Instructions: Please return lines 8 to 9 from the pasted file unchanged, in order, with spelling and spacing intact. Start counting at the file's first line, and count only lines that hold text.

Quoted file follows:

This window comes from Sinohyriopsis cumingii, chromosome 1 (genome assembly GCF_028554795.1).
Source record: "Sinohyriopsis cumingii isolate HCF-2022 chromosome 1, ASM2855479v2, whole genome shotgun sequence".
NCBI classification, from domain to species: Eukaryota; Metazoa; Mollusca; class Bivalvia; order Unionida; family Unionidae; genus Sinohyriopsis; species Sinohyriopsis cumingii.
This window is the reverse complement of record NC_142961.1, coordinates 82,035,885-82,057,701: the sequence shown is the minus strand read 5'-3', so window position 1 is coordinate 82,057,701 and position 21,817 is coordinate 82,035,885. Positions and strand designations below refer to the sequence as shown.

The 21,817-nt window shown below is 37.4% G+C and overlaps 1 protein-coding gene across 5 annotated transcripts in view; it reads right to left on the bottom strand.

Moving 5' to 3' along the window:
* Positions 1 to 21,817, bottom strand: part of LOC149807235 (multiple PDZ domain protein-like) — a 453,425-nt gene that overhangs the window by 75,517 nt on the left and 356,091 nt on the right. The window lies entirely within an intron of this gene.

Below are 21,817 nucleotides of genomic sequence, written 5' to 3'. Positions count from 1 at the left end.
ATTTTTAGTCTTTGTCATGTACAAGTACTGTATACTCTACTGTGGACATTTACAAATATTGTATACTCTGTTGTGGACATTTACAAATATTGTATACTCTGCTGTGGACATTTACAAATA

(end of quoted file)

Below are 21,817 nucleotides of genomic sequence, written 5' to 3'. Positions count from 1 at the left end.
ATTTTTAGTCTTTGTCATGTACAAGTACTGTATACTCTACTGTGGACATTTACAAATATTGTATACTCTGTTGTGGACATTTACAAATATTGTATACTCTGCTGTGGACATTTACAAATA